And that photo which Andrade was referring to? Here:

 

 

 

Real or reenacted, Rómulo was flamboyantly dressed in the Leyte landing picture. While professional soldiers Generals MacArthur, Sutherland, and Willoughby wore military caps, paper soldier Rómulo wore a steel helmet, the better to show his brigadier general’s star. Though he knew he would be in the rear headquarters, Rómulo dressed as if he was going to the combat zone. He had a pair of leggings and his revolver hang on a shoulder holster like an FBI agent instead of on a belt holster required by military regulations. Rómulo was trying hard to project himself as a real soldier.

But Rómulo’s KSP attitude, of course, is another story. Today, the Leyte Landing is immortalized by the MacArthur Landing Memorial National Park at Red Beach, on the same site where MacArthur and his party landed. Which now leads me to a recent heritage crime: the unceremonious removal of the Simón de Anda Monument from Bonifacio Drive in Manila to make way for a much larger highway to ease traffic. On deciding of removing the monument, DPWH-National Capital Region head Reynaldo Tagudando said that the de Anda Monument has “no historical value”. Tagudando thus revealed his complete ignorance of who Simón de Anda y Salazar was.

De Anda was an oidor or member judge of the Audiencia Real (Spain’s appellate court in its colonies/overseas provinces) when the British, on account of the Seven Years’ War, invaded Filipinas in 1762. While many high-ranking government officials, including then interim governor general and Archbishop Manuel Rojo del Río, already surrendered to the invaders, de Anda and his followers refused to do so. Instead, he established a new Spanish base in Bacolor, Pampanga and from there launched the country’s first ever guerrilla resistance against the British. He thus proved to be a big thorn on the side of the British until the latter left two years later.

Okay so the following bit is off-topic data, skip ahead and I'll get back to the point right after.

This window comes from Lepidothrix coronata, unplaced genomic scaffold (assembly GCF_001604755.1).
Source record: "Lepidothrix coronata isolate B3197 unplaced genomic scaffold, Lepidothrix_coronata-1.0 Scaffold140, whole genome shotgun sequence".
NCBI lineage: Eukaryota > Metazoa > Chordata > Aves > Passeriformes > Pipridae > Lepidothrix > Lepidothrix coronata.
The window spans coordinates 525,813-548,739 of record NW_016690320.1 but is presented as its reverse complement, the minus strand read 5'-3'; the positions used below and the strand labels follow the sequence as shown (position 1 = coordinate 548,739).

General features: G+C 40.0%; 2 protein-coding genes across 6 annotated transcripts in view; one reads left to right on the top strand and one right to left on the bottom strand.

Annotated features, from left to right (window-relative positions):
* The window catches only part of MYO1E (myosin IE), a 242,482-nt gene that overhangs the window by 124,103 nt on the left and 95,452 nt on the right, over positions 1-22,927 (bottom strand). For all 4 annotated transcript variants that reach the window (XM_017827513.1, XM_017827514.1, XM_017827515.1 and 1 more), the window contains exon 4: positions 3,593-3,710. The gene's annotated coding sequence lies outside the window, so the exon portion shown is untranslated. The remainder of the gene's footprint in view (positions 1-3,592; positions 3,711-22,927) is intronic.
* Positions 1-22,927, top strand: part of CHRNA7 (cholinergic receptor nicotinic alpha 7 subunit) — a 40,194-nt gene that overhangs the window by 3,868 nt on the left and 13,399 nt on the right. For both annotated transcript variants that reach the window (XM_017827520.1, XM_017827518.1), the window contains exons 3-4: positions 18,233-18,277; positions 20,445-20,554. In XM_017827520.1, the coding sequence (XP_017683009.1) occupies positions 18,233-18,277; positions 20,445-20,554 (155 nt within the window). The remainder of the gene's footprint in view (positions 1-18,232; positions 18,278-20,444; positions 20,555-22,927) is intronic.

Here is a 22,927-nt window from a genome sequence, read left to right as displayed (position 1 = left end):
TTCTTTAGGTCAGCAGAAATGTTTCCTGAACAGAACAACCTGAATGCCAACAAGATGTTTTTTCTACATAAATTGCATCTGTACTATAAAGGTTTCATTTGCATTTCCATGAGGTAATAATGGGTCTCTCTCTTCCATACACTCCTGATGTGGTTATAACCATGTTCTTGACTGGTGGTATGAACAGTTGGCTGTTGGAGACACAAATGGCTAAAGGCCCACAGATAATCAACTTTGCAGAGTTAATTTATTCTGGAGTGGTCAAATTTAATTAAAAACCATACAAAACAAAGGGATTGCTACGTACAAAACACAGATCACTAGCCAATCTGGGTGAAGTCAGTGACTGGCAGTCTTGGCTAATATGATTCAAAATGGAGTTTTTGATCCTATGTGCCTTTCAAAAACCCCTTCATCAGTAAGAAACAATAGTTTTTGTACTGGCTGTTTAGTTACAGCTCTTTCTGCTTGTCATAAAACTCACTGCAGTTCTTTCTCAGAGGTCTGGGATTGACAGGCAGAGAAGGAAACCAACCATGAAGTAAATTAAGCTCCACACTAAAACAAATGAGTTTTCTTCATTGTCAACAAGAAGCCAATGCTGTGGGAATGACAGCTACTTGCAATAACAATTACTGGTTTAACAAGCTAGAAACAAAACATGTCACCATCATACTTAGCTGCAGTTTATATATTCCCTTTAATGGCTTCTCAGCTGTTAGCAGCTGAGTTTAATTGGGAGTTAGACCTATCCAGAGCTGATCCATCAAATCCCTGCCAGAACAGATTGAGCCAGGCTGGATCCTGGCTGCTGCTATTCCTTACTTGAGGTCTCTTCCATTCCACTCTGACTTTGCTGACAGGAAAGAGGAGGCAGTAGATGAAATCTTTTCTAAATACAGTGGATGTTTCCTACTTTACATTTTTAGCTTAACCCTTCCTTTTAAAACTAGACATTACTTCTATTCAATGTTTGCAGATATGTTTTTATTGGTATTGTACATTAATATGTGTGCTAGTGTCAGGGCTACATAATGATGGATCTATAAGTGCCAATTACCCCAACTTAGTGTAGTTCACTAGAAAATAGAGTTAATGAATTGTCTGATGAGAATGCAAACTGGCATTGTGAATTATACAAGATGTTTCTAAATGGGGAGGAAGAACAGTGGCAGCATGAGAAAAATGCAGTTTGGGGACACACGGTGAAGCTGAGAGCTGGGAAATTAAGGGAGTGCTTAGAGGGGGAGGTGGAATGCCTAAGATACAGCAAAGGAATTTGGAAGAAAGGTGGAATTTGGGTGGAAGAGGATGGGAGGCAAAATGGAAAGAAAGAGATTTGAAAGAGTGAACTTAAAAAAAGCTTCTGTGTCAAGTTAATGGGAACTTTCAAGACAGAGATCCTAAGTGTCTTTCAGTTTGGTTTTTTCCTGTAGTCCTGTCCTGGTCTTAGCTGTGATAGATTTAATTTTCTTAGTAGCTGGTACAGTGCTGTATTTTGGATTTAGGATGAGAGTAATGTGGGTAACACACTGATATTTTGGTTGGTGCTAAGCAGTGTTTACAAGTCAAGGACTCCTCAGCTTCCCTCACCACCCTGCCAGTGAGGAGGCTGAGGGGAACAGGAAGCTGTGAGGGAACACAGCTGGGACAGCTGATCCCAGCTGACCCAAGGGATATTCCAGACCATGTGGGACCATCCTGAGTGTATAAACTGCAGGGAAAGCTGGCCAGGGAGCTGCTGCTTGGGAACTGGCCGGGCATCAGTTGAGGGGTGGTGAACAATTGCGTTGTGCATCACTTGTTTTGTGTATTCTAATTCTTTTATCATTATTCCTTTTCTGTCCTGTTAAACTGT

During those tumultuous two years under the British, de Anda made no promises and neither did he leave Filipinas. He stuck it out with Filipinos through thick and thin and gave the enemy an armed resistance that they more than deserved. But “Dugout Doug” was all drama when he said “I shall return”, leaving the Filipinos to fend for themselves against the Japs. And when he did return, it was a disaster: the death of Intramuros, the heart and soul of the country.

If there was anything good that came out from last year’s destructive Typhoon Yolanda, it was the damage done to that memorial park at Red Beach. When it comes to WWII commemorations, even the forces of nature know which monument has no historical value.

My Filipiniana wedding! (part 3)

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¡Mi familia maravillosa!

Exactly a year ago today, our dreams finally came true — a wedding that was 14 years in the making!

Our wedding rings on my wife’s Filipiniana bouquet composed of sampaguita, gumamela, ylang-ylang, pandacaqui, camia, and champaca flowers. The bouquet was designed by renowned florist Serge Igonia, a native San Pedrense.

Right after our wedding at the San Pedro Apóstol Parish Church, San Pedro Tunasán, La Laguna.

If there is one most important thing that we learned on that beautiful Friday the 13th wedding, it is this: the weddings of today are focused on the couples, but traditional weddings are focused on the wedding itself, that it is a covenant between God and the newly weds, thus emphasizing that a wedding is not merely a ritualistic union but a holy sacrament. A wedding is not your usual earthly event.

But wedding receptions? Oh, yeah! That’s the newly wed couple’s preferable moment to shine! :D

Jardín de San Pedro is located along Calle Luna, just a stone’s throw away from the church.

Yeyette and I agreed to have our wedding reception held at our adoptive hometown, and at a place just near the church so as not to tire our guests. Jardín de San Pedro was the obvious choice. Aside from being very near the church, we really dig its name because it’s very Filipino. We have already been to the place when Krystal’s elementary graduation rites were held in 2012. I immediately had a liking for it because of the natural ambiance and the “Filipino feel” of the place. And yes, as its name connotes, it is really filled with sampaguita flowering plants. It is unmistakably a clear nod to San Pedro Tunasán’s title as the country’s sampaguita capital. That first visit to Jardín de San Pedro provided a positive impression upon me which further spurred my dreams of pursuing that belated wedding which I have been planning on my mind for years.